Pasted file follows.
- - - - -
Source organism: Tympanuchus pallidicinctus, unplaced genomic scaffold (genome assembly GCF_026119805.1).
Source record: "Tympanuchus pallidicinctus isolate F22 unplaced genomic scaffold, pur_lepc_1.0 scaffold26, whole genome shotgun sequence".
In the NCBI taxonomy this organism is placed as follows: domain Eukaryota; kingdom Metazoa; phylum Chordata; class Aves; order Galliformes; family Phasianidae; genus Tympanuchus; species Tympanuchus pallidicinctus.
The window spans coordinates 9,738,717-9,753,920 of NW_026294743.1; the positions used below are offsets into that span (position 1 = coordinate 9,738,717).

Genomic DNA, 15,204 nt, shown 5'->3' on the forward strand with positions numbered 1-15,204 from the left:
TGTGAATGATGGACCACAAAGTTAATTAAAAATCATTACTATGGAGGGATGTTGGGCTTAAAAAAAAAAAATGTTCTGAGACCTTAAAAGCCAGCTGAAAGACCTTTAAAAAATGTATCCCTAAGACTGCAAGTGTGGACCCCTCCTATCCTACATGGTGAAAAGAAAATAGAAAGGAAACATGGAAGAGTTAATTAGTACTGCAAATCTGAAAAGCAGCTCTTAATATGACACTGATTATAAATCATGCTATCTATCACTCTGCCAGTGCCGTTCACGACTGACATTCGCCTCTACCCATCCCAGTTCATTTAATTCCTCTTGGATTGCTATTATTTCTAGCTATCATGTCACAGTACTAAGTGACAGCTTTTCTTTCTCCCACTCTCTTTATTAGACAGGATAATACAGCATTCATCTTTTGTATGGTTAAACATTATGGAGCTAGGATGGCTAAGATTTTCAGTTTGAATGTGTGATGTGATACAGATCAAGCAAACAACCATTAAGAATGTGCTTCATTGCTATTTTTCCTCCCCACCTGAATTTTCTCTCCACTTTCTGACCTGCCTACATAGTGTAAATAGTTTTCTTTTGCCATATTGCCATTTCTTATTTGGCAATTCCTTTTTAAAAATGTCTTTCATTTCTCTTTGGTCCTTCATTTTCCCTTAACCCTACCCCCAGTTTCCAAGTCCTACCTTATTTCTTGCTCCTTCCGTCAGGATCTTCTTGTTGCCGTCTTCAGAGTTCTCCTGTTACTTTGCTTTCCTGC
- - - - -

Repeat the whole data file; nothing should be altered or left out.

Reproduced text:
Source organism: Tympanuchus pallidicinctus, unplaced genomic scaffold (genome assembly GCF_026119805.1).
Source record: "Tympanuchus pallidicinctus isolate F22 unplaced genomic scaffold, pur_lepc_1.0 scaffold26, whole genome shotgun sequence".
In the NCBI taxonomy this organism is placed as follows: domain Eukaryota; kingdom Metazoa; phylum Chordata; class Aves; order Galliformes; family Phasianidae; genus Tympanuchus; species Tympanuchus pallidicinctus.
The window spans coordinates 9,738,717-9,753,920 of NW_026294743.1; the positions used below are offsets into that span (position 1 = coordinate 9,738,717).

Genomic DNA, 15,204 nt, shown 5'->3' on the forward strand with positions numbered 1-15,204 from the left:
TGTGAATGATGGACCACAAAGTTAATTAAAAATCATTACTATGGAGGGATGTTGGGCTTAAAAAAAAAAAATGTTCTGAGACCTTAAAAGCCAGCTGAAAGACCTTTAAAAAATGTATCCCTAAGACTGCAAGTGTGGACCCCTCCTATCCTACATGGTGAAAAGAAAATAGAAAGGAAACATGGAAGAGTTAATTAGTACTGCAAATCTGAAAAGCAGCTCTTAATATGACACTGATTATAAATCATGCTATCTATCACTCTGCCAGTGCCGTTCACGACTGACATTCGCCTCTACCCATCCCAGTTCATTTAATTCCTCTTGGATTGCTATTATTTCTAGCTATCATGTCACAGTACTAAGTGACAGCTTTTCTTTCTCCCACTCTCTTTATTAGACAGGATAATACAGCATTCATCTTTTGTATGGTTAAACATTATGGAGCTAGGATGGCTAAGATTTTCAGTTTGAATGTGTGATGTGATACAGATCAAGCAAACAACCATTAAGAATGTGCTTCATTGCTATTTTTCCTCCCCACCTGAATTTTCTCTCCACTTTCTGACCTGCCTACATAGTGTAAATAGTTTTCTTTTGCCATATTGCCATTTCTTATTTGGCAATTCCTTTTTAAAAATGTCTTTCATTTCTCTTTGGTCCTTCATTTTCCCTTAACCCTACCCCCAGTTTCCAAGTCCTACCTTATTTCTTGCTCCTTCCGTCAGGATCTTCTTGTTGCCGTCTTCAGAGTTCTCCTGTTACTTTGCTTTCCTGC